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From the ADL: Amnesty International’s False Cries of ‘Israeli Apartheid’ Harm Jews and Palestinians

avatar by Ken Jacobson

Opinion

Illustration with the logo of Amnesty International on the vest of an observer of a demonstration in Paris, France, Paris, on Dec. 11, 2021. Photo: Xose Bouzas / Hans Lucas via Reuters Connect

In a world where criticism of the State of Israel and its policies is hardly unusual, the newly issued Amnesty International report stands out for its offensiveness and destructiveness.

Reaching even beyond problematic reports such as that of Human Rights Watch, which falsely characterized Israeli policy in the West Bank as “apartheid,” Amnesty International’s newest report went so far as to call Israel itself rotten to its core, and born in original sin.

All this is based on the proposition that a Jewish state is, by definition, illegitimate. All this nonsense ignores so much history and reality that it boggles the mind.

Israel came into being because there was recognition of the thousands of years of Jewish connection to the land of Israel, and because the murder of six million Jews in the Holocaust made clear in the most horrible way that Jews needed a home of their own. The United Nations resolution of 1947 recognized those Jewish connections and rights, and also recognized the rights of Palestinians living there as well.

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Therefore, the international community called for two states for two peoples — a decision which Israel accepted and the Palestinians and Arabs did not.

More than that, Israel, in its Declaration of Independence, recognized the complexity of a Jewish state with an Arab minority, so its language argued for both the Jewishness of the state and protection of democratic values for all its citizens. In other words, Israel’s founding, rather than born in sin, was seeking respect both for the state’s Jewish character and for its minorities.

Like all countries, Israel hasn’t always lived up to those ideals. There are many factors that go into that history, including the ambivalence of the Arab minority about living in a Jewish state — or, in some leadership cases, their unwillingness to accept its legitimacy. And the fact that for so much of its history, Israel has been at war with Arab states and that the Palestinians continue to reject Israel’s existence, complicates the situation within Israel.

None of this is an excuse for Israel not to do better for its Arab citizens, and, indeed, Israel is moving in that direction, providing large government funding for improved employment and educational opportunities for the Arab citizens of Israel.

Acknowledging some gaps in Israel’s pursuit of its ideals, however, is a far cry from demonizing those ideals themselves. To claim that Israel conducts an apartheid system toward its Arab citizens when there is no evidence to sustain that — Arabs in Israel have full rights: the right to vote, the right for representation, the right to be represented in the Knesset, the right to free speech, the right to follow their religious beliefs; Arabs serve in the Knesset, on the Supreme Court, and in absolutely every facet of public and private life — bespeaks a bias against the very idea of a Jewish state. Amnesty is basically saying that if there is a Jewish state at all, then it has to be racist.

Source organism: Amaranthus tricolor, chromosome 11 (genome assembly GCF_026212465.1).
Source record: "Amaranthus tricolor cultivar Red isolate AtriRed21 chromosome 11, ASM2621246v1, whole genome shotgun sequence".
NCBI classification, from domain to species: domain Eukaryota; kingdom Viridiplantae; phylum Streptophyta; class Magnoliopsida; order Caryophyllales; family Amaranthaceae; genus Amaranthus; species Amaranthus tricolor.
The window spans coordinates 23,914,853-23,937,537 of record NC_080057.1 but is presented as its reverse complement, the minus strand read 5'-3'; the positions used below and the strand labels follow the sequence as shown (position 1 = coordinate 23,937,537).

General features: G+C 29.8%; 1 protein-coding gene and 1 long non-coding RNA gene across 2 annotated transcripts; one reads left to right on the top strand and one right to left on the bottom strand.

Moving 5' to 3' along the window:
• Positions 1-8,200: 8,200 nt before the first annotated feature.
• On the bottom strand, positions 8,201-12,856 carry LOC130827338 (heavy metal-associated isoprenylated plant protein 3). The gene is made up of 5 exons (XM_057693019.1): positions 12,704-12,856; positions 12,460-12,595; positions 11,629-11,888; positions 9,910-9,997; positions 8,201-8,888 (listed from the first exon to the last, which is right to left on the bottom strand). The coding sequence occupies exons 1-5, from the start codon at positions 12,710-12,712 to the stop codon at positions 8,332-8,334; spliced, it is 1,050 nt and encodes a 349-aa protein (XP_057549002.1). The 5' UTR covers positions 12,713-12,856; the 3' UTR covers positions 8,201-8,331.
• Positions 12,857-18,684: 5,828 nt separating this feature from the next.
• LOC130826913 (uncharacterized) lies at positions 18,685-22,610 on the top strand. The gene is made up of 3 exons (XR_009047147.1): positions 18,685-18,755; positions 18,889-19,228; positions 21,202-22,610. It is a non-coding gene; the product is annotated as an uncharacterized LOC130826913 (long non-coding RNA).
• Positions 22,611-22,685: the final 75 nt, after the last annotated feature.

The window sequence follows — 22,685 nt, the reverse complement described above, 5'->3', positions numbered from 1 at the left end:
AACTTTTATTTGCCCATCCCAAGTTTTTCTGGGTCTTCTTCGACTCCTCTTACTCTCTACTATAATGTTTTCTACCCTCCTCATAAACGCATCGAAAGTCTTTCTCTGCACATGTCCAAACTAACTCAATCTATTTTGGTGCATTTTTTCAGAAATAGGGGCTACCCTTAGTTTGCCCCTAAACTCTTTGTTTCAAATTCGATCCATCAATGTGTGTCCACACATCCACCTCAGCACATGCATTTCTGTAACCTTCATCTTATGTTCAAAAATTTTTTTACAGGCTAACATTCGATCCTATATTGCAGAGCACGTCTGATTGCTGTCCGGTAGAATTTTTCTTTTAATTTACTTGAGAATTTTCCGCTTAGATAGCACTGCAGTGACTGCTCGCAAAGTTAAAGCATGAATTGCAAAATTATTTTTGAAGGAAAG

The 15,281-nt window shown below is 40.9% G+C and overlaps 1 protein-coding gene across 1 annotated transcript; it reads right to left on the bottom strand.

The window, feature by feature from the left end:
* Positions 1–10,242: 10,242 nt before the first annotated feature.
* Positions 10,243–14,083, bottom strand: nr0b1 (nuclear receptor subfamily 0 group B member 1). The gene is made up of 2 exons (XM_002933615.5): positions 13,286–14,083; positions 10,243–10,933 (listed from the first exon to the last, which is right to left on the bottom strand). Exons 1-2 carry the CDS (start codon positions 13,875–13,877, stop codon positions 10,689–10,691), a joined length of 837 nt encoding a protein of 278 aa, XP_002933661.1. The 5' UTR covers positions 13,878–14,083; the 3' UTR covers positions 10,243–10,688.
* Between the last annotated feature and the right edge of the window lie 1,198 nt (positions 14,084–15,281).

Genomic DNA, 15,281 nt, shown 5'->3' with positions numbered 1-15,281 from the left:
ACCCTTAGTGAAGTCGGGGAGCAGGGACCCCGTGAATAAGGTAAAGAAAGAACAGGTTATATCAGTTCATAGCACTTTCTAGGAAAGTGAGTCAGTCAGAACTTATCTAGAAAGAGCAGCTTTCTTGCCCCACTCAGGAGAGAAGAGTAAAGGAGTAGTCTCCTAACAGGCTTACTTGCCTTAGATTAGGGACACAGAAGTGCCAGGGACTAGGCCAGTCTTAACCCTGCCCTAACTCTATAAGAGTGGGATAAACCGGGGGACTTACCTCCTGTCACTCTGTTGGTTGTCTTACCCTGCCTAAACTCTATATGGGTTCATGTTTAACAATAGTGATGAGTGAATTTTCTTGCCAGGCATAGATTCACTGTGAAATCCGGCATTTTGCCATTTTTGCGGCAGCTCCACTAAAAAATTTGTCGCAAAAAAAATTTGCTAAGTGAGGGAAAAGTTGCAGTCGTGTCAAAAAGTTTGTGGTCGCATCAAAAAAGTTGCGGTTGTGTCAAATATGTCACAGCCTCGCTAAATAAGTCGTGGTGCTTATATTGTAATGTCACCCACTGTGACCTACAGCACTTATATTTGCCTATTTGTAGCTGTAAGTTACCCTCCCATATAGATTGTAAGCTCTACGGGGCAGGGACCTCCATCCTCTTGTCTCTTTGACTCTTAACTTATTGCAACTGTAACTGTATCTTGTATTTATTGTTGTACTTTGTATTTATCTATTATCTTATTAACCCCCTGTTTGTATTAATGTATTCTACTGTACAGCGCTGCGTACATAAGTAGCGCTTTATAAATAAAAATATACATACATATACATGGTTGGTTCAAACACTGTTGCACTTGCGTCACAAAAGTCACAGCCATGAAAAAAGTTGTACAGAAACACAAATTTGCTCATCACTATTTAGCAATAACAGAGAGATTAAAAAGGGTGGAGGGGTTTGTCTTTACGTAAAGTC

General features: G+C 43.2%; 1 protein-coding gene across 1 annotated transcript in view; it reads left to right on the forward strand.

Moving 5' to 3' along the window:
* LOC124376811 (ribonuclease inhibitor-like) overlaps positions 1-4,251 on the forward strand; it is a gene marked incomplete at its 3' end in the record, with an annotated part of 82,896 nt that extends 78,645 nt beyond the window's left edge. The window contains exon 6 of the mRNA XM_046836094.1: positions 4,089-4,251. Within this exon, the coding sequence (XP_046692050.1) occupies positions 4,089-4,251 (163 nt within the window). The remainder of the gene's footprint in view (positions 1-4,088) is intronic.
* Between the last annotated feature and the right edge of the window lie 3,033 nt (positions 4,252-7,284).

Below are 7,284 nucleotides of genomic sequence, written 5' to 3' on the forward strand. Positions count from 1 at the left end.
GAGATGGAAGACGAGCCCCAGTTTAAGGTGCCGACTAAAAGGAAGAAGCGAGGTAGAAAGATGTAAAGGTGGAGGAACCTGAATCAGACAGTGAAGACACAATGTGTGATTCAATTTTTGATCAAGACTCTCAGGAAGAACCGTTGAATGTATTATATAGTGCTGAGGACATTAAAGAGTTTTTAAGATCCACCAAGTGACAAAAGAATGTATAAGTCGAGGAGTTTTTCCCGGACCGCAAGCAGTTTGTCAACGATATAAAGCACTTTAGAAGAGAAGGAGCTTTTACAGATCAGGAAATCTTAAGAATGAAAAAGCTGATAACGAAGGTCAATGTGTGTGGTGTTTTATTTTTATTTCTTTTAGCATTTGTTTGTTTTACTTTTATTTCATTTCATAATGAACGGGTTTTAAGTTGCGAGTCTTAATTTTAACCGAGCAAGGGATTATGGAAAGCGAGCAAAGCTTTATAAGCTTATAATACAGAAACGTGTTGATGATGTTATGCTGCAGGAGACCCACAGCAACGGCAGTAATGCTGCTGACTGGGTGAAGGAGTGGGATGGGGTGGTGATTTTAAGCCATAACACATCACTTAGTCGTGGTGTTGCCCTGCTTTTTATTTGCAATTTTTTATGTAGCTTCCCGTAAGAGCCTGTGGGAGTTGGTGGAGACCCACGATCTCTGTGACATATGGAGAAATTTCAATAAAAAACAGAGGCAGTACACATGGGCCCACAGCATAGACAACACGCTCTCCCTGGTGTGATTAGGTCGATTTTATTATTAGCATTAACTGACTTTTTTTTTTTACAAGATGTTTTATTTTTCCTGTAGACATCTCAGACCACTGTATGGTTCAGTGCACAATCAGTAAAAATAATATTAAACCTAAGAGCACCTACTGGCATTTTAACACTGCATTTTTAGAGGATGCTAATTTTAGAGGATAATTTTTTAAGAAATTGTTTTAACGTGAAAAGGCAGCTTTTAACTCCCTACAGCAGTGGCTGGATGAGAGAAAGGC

Amnesty ignores the fact that Jewishness is not merely a religion, but a peoplehood — involving a collective history, a collective identity, a connection to a land, a language, and a narrative. In other words, a national identity not unlike those of any national people. And the responsibility of any nation, besides expressing the identity of that nation, is to protect the rights of all of its citizens, which Israel does.

In addition to its destructive distortion of history and reality, however, the Amnesty report also opens up potentially negative consequences for Jews living around the world, and the already stalled Israeli-Palestinian peace process.

Using terms like apartheid and ethnic cleansing to describe Israel may well embolden those who seek to harm Jews to act upon their beliefs.

In May 2021, we saw how anger at Israel’s actions led directly to antisemitic attacks in the US and elsewhere. In the current environment, such an extreme portrayal of Israel could set others off. That alone is reason enough to condemn what Amnesty has done.

And one can’t help but contrast the hopes for a better region embodied in the Abraham Accords, to the old, tired attacks on the legitimacy of the Jewish state that the Amnesty report represents. One offers a better future for all parties in the region, including the Palestinians. The other offers stale and destructive accusations that hurt Israel in the realm of public image, but hurt the Palestinians far more in reinforcing their rejectionist philosophy that has contributed to so much suffering and sorrow.

Amnesty has ill-served the people of the Middle East and its own commitment to human rights.

Ken Jacobson is Deputy National Director of the ADL (Anti-Defamation League).

The opinions presented by Algemeiner bloggers are solely theirs and do not represent those of The Algemeiner, its publishers or editors. If you would like to share your views with a blog post on The Algemeiner, please be in touch through our Contact page.

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